Egyptian investors surged back onto the country's stock market on Tuesday, sending turnover rocketing to its highest level in months and the main index firmly into the green.
Total trade reached LE975.9 million ($160.19m) while the benchmark EGX30 climbed 1.63 per cent to close at 5,697.5 points.
''The considerable increase of turnover reflects the new feeling of security among investors," Hani Tawfiq, head of the Arab Union for Direct Investment, told Ahram Online.
He attributed the new-found confidence to this week's Cairo visit by a delegation of major American businessmen headed by US Deputy Secretary of State Thomas Nides.
A Chinese delegation is expected at the beginning of 2013.
From the 185 stocks traded on Tuesday, 145 gained in value and 35 declined.
The broader-based EGX70 performed even better than the main index, surging 2 per cent.
The financial sector continued to lead the market, with trade in investment bank EFG-Hermes hitting LE82.9 million and its shares closing a solid 2.54 per cent up.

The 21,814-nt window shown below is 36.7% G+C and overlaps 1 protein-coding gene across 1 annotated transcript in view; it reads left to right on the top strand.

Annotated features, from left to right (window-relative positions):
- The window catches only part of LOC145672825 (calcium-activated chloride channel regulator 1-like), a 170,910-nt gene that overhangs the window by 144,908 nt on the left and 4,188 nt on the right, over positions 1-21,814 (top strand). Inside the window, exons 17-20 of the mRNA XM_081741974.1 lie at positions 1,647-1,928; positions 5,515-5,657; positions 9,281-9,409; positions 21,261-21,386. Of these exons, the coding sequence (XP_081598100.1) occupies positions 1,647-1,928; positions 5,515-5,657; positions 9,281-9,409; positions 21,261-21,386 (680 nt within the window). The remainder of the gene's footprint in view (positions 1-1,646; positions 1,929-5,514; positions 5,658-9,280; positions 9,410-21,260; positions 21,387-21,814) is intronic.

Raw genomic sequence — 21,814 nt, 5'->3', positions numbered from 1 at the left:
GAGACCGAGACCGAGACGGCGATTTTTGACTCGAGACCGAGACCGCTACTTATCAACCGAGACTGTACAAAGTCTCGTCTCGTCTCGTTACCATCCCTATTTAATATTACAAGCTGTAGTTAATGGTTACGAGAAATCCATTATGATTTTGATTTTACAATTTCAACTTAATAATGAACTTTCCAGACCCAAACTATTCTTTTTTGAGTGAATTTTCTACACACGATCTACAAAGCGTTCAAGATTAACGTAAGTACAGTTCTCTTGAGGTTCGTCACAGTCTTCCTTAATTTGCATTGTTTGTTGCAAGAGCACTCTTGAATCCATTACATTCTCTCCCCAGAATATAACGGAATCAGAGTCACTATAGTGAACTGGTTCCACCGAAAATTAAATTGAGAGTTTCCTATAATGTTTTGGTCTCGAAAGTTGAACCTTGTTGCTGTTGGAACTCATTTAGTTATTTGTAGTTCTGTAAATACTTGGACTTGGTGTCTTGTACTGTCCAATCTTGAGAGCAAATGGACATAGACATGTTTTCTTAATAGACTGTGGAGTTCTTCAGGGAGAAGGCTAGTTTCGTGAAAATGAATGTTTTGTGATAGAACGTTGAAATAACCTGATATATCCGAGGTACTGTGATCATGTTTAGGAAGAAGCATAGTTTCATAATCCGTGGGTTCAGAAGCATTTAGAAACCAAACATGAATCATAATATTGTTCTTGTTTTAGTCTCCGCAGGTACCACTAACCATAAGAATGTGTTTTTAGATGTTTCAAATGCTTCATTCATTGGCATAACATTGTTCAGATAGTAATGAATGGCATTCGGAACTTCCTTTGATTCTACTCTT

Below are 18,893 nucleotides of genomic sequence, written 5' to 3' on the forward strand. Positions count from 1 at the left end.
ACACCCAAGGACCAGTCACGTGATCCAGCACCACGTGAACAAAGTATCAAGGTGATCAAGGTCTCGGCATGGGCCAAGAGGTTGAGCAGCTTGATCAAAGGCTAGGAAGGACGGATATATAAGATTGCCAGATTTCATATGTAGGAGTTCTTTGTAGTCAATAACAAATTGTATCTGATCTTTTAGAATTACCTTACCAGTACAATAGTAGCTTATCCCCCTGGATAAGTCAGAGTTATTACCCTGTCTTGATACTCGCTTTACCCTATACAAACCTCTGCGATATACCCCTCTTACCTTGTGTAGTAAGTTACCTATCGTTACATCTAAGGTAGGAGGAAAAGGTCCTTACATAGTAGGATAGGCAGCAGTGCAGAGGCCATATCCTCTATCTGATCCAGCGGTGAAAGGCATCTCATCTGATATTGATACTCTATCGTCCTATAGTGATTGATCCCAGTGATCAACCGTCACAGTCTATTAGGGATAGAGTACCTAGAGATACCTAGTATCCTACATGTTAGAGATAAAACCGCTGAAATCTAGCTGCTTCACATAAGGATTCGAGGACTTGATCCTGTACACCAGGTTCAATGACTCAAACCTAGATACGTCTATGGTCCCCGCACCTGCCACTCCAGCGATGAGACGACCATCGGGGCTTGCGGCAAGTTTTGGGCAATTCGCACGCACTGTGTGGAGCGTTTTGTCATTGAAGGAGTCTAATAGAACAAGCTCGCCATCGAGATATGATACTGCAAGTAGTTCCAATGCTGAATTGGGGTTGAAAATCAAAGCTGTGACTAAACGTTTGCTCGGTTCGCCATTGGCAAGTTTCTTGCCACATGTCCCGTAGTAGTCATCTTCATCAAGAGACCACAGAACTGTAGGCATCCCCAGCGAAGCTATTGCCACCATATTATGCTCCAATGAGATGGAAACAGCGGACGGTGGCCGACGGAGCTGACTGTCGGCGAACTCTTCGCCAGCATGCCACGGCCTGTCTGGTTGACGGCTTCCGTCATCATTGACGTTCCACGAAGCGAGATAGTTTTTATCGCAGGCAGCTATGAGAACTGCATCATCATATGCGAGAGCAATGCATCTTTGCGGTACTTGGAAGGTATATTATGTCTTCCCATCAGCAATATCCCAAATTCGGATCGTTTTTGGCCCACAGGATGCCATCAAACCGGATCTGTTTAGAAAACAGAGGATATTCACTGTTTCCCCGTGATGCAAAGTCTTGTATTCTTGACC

Commercial International Bank, long a bellwether of foreign investor interest, saw heavy interest too, with its shares gaining 1.29 per cent.
Property firms weren't far behind. The Amer Group, which develops high-end resorts in Egypt and beyond, saw gains of 5.13 per cent. Troubled firms Palm Hills and the Talaat Moustafa Group finished 6.5 and 3.8 per cent, respectively.
"Real estate is a reassuring investment especially if there are fears over the devaluation of the local currency while the profits of the financial sector are connected to market performance," said Tawfiq.
Just over 70 per cent of trade was from domestic investors, who bought LE31.39 million more stocks than they sold. Non-Arab foreigners, by contrast, closed as net sellers.
Egyptian institutions continued their recent trend to be the market's driving force, in an apparent sign of renewed confidence in the local economy.
The Egyptian exchange was closed for seven weeks in the wake of the early 2011 uprising. When it reopened on 23 March, daily turnover took a sustained plunge. In the Mubarak era, trade typically topped LE2 billion. By mid-2011 it had fallen to LE200 million.